It’s not hard to fall in love with the energising tastes of bawngsa kan, which is beef stir-fried with copious quantities of tamarind, ginger, and chilli peppers. However, it might be difficult to locate the dish at American dining establishments.
The Zomi people are an ethnic minority group having its origins predominantly in Myanmar (also known as Burma) and India. This dish is traditional to their diet. Many are refugees who fled their home nation to avoid authoritarian government and religious persecution in their native country because of their Christian beliefs.
According to Hau Suan Khai, the chairman of Zomi Innkuan Oklahoma, a local community group, there are between 7,000 and 9,000 Zomi people living in the city of Tulsa, making it the biggest Zomi population in the United States.
But even among Tulsa’s restaurants, finding Zomi dishes may be challenging since they are sometimes included as afterthoughts on the menus of Zomi-owned establishments that focus on other types of cuisine.
However, for many Zomi people who live here, the secondary purpose of the conference is to familiarise other attendees with their cuisine. They are members of a minority in Myanmar as well as in the United States, and they saw the event as a way to ensure that their culture and food will continue to exist.
The proprietor of Asian Star, Mr. Haunung, expressed his satisfaction with the way in which the conference prioritised the holding of sessions to explore ways in which to assist Zomi migrants. Tens of thousands of people are currently living in refugee camps in Malaysia, Thailand, and India, where they often do not have access to appropriate medical treatment or education.
The conference takes place at a time when Tulsa’s restaurant sector has expanded its variety of offerings and earned notoriety on a national scale. This year, the James Beard Foundation is honouring five area chefs with nominations for several honours.
Home cooking is something that is done by many Zomi people. However, Zomi restaurant owners may be hesitant to offer it since the cuisine is still relatively unknown in many parts of the United States.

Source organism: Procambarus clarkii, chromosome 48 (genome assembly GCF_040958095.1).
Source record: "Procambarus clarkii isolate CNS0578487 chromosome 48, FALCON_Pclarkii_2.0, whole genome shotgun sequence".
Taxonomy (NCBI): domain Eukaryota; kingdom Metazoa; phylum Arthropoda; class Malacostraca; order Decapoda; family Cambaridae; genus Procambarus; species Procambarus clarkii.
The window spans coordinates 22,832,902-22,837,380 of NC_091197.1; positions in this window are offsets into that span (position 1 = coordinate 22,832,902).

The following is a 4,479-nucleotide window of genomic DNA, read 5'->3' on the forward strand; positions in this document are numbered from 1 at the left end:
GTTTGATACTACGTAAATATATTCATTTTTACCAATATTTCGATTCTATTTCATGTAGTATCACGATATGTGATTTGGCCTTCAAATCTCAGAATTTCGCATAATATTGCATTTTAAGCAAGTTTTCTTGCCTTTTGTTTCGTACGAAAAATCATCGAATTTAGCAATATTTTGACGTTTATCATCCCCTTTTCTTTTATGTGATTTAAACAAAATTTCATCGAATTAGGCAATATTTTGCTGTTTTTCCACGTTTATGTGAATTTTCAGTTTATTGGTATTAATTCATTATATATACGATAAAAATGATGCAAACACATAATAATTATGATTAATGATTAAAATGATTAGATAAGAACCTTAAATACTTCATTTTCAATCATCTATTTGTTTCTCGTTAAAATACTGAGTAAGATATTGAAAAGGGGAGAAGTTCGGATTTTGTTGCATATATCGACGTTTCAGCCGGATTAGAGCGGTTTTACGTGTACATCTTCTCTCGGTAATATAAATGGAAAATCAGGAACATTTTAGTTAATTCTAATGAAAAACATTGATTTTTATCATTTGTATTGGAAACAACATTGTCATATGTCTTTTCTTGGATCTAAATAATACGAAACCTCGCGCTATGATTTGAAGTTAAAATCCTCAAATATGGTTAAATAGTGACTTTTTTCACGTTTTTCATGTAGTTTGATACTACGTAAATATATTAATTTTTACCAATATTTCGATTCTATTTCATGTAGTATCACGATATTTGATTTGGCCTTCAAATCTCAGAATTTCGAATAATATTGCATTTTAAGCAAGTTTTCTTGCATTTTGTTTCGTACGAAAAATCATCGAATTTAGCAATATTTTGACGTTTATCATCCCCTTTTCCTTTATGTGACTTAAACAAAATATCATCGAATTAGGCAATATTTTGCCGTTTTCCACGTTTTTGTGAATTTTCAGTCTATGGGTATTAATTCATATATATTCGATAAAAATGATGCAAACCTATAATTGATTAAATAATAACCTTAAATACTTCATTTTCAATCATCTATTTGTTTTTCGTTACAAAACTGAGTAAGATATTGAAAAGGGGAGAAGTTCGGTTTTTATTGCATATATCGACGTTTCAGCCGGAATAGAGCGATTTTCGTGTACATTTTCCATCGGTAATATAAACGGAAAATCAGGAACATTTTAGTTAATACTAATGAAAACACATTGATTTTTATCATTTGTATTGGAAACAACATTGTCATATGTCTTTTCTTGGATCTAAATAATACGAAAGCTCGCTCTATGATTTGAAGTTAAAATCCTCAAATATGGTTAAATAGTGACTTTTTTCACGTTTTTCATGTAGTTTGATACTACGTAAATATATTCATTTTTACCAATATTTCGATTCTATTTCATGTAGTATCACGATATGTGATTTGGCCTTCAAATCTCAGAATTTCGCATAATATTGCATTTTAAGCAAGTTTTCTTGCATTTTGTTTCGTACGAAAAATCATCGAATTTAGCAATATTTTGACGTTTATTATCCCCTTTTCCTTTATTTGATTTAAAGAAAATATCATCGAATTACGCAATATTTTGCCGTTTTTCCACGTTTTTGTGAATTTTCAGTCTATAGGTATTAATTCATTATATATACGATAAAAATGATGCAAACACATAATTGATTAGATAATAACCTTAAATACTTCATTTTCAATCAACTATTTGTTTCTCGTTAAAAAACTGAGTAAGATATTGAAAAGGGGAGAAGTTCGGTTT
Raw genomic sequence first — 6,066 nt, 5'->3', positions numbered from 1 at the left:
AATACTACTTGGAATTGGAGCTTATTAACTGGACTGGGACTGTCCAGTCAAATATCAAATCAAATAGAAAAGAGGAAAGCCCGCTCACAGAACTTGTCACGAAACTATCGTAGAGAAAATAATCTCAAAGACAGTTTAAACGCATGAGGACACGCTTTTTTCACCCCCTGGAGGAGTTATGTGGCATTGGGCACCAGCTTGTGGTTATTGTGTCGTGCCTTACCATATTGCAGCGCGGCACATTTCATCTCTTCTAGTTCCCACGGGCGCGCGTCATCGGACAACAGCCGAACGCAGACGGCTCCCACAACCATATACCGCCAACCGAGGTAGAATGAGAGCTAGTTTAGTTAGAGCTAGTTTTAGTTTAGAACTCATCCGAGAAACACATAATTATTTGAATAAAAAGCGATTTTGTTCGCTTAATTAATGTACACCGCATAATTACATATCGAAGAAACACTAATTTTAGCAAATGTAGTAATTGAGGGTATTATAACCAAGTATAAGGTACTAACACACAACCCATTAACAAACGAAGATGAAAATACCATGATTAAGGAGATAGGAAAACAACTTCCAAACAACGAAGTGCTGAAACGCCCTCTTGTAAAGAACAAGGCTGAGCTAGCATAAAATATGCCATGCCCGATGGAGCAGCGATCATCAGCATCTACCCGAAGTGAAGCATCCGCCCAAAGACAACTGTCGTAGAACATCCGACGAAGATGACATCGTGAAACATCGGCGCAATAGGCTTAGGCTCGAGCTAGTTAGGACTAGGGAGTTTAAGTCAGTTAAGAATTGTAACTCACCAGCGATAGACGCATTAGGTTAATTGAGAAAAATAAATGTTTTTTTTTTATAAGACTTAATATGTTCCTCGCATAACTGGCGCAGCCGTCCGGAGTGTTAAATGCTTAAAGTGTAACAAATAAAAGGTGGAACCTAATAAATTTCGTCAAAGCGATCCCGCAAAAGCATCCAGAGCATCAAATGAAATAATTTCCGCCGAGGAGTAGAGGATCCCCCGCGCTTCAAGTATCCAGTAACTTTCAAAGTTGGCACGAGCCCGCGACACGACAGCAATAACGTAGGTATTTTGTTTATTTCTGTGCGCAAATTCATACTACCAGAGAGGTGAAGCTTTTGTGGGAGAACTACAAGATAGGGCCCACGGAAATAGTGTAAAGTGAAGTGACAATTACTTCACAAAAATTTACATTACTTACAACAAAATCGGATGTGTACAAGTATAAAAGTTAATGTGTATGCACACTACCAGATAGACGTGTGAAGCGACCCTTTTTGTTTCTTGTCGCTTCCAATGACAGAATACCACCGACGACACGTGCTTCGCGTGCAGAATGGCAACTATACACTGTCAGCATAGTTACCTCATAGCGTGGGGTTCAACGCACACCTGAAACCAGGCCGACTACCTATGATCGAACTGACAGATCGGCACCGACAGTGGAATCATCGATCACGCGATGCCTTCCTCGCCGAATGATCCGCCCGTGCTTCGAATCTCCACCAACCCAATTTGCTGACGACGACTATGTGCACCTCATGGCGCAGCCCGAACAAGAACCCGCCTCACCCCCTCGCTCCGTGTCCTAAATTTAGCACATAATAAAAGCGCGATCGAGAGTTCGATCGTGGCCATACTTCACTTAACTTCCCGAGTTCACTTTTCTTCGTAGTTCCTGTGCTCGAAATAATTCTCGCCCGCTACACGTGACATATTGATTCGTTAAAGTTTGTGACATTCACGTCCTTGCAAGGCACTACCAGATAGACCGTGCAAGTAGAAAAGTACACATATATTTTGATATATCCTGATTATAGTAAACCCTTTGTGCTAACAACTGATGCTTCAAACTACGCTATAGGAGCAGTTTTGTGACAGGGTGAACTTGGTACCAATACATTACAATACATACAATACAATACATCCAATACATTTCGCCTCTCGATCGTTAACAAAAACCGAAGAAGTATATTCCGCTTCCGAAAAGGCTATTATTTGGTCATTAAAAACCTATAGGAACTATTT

She will be able to prepare meals at the conference in the same manner that she does at home. She remarked, “We have a right to display our identity and our culture, including the food.” This applies to both the cuisine and other aspects of culture.
Nuami Lam Tung, 20, a student at Oral Roberts University who will participate in the conference, said that she wanted to locate sabuti, a maize and meat porridge that her mother often prepares during the winter months. Nuami Lam Tung will be in attendance at the conference. She said that if they were in Myanmar, they would not be as impassioned as they are now.
After all, food is merely one aspect of a culture’s overall makeup. Co-owner Vung Cing proudly displays a framed photograph of a hornbill at Kai. The hornbill is the symbol of the Zomi people and their homeland. The walls of Zogam Cafe are adorned with photographs of Myanmar as well as the flag of Zomi, which is red, yellow, and green. In Tulsa, a cultural centre known as Zomi Innpi has been open for business for the last four years. The facility displays traditional relics like as clothes and musical instruments. In addition, the Jenks Public School District in Tulsa maintains a library collection of literature written in the Zomi language.
But Ms. Piang, who is working as a vendor at the festival that is taking place this weekend, has no intention of abandoning the culinary customs of her people.
She said that one day she will be too elderly to be responsible for preparing meals for herself. It’s possible that her daughter is clueless in the kitchen. In addition to this, she will be required to locate a restaurant that serves vaimim cim.